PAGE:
Overall Conclusions

The three topics discussed above provide immediate opportunities to reduce the costs of production in well managed production units. In the case of gilt and sow management, the main focus should be on selection of replacements that have greatest longevity in the breeding herd, offsetting the replacement and genetic royalty costs of these females. The optimal strategies for managing weaned contemporary sows should be based on appropriate cost-benefit analysis within a particular production system.

Generally, good management after weaning produces a prompt and synchronous return to oestrus and this will facilitate the adoption of improved AI technologies in the pork industry. A low birth weight litter phenotype is a major cause of variance in performance at the nursery and grow-finish stages of production. This offers opportunities for segregation of production flows to achieve savings in feed costs analogous to separate-sex feeding. Different marketing strategies may also optimise economic returns in such segregated systems.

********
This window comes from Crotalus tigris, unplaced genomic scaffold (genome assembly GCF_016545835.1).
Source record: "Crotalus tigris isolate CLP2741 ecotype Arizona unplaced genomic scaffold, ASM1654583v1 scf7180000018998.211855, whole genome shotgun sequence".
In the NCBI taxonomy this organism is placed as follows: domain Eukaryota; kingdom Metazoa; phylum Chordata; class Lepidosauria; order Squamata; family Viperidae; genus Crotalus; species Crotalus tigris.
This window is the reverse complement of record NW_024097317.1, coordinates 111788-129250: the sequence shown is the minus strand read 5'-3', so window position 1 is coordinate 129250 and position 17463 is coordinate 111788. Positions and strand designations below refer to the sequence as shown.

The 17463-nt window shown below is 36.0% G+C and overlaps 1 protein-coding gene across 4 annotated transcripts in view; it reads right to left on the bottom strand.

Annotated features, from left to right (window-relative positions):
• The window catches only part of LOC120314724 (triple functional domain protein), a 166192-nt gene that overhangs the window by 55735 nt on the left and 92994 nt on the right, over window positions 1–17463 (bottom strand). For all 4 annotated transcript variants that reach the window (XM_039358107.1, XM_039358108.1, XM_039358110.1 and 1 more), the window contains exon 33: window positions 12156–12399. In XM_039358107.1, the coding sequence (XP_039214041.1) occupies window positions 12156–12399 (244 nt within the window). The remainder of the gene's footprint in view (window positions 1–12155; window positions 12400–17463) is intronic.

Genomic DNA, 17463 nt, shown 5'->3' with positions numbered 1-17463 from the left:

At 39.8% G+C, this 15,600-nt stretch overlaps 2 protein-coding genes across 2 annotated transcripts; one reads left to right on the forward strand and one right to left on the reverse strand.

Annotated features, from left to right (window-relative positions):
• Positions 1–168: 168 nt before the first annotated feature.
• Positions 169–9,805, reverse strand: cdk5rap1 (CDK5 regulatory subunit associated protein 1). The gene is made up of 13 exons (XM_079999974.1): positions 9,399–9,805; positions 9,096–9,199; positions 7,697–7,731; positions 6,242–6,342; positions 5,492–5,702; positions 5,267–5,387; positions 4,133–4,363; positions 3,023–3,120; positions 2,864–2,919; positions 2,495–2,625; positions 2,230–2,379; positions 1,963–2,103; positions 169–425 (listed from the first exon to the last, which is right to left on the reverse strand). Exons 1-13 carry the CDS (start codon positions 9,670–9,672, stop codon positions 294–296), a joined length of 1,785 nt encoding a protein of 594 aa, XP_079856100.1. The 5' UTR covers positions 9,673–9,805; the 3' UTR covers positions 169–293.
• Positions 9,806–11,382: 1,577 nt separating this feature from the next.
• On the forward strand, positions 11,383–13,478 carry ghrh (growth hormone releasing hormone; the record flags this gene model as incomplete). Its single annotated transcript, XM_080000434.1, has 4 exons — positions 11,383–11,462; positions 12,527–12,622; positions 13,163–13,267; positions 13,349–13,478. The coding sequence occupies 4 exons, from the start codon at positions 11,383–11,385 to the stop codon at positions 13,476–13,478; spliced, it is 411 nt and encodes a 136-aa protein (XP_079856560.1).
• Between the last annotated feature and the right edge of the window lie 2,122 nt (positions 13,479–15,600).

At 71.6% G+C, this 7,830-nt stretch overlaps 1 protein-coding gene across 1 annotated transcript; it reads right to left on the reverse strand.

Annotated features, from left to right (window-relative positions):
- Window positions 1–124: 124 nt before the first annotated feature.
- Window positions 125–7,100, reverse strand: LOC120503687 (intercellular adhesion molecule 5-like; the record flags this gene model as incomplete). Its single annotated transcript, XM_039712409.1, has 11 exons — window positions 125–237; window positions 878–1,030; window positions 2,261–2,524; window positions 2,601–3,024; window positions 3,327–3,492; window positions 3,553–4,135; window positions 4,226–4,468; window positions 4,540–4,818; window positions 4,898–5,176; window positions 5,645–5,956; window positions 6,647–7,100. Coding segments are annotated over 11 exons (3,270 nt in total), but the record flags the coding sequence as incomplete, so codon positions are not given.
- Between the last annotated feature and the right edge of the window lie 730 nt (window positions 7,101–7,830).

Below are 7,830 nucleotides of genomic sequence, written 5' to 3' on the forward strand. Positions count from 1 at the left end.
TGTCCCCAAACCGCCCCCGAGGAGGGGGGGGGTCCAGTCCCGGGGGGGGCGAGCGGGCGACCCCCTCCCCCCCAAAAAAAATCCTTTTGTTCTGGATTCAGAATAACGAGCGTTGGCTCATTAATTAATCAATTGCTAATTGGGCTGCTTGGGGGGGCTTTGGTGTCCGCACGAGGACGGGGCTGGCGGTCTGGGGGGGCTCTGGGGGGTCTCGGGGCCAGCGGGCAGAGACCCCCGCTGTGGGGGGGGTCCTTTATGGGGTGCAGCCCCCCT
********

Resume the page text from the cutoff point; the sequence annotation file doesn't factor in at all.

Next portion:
Finally, the application of more advanced AI technologies, linked to better evaluation of individual boar performance, will allow the pork industry to gain better commercial returns from genetically elite boars.

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Further Reading

- You can view the other papers presented at the Manitoba Swine Seminar 2010 by clicking here.


May 2011